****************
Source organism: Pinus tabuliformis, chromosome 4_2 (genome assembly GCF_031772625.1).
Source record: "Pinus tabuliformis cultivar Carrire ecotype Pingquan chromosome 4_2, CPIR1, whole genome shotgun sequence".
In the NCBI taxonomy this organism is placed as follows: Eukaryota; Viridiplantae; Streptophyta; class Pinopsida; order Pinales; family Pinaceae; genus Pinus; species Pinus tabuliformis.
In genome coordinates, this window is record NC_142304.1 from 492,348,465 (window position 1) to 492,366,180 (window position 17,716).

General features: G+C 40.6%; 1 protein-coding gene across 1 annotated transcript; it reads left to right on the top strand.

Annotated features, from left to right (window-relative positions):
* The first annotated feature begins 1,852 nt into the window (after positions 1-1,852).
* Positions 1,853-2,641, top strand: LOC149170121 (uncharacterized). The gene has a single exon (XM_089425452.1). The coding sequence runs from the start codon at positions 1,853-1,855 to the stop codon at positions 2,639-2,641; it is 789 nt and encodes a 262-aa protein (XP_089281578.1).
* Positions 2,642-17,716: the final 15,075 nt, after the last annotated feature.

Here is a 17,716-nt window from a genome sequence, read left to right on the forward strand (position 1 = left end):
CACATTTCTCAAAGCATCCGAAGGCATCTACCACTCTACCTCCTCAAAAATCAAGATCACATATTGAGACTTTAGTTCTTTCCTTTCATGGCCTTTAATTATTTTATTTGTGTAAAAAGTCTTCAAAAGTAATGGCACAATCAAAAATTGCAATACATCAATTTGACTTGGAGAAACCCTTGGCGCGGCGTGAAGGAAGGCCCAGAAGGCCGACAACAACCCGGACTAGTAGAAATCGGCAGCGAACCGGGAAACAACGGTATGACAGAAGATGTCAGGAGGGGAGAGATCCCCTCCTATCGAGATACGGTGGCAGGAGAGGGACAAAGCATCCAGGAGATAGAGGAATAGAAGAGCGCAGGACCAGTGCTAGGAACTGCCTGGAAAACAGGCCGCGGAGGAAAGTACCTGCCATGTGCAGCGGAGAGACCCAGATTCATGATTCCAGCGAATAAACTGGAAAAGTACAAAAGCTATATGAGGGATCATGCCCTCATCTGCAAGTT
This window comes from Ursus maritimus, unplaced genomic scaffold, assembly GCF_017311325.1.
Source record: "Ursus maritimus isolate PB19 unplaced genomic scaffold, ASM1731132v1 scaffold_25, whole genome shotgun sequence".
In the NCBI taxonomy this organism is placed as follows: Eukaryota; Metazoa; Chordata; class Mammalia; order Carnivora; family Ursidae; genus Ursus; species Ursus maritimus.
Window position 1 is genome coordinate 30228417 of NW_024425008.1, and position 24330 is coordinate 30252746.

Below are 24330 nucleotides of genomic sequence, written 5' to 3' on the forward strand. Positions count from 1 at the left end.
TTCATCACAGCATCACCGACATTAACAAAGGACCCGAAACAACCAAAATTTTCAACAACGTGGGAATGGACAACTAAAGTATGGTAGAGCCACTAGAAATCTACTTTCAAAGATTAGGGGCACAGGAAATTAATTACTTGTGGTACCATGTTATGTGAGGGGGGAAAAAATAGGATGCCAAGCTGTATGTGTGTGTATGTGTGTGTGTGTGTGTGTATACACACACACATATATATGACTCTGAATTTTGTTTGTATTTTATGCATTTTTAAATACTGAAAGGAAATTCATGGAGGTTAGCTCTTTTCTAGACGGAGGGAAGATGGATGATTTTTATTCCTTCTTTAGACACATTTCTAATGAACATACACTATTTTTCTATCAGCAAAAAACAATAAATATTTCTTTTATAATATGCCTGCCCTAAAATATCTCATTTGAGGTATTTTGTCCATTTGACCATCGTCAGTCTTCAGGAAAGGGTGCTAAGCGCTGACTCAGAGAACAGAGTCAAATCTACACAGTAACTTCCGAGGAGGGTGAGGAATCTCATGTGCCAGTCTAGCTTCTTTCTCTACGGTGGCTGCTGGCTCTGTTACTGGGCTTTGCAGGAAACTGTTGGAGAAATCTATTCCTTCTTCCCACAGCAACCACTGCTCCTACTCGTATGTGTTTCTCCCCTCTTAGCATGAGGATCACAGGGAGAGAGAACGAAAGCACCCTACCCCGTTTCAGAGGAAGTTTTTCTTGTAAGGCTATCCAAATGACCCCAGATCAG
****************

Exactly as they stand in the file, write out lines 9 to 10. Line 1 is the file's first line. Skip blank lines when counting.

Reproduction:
* Positions 2,642-17,716: the final 15,075 nt, after the last annotated feature.

Here is a 17,716-nt window from a genome sequence, read left to right on the forward strand (position 1 = left end):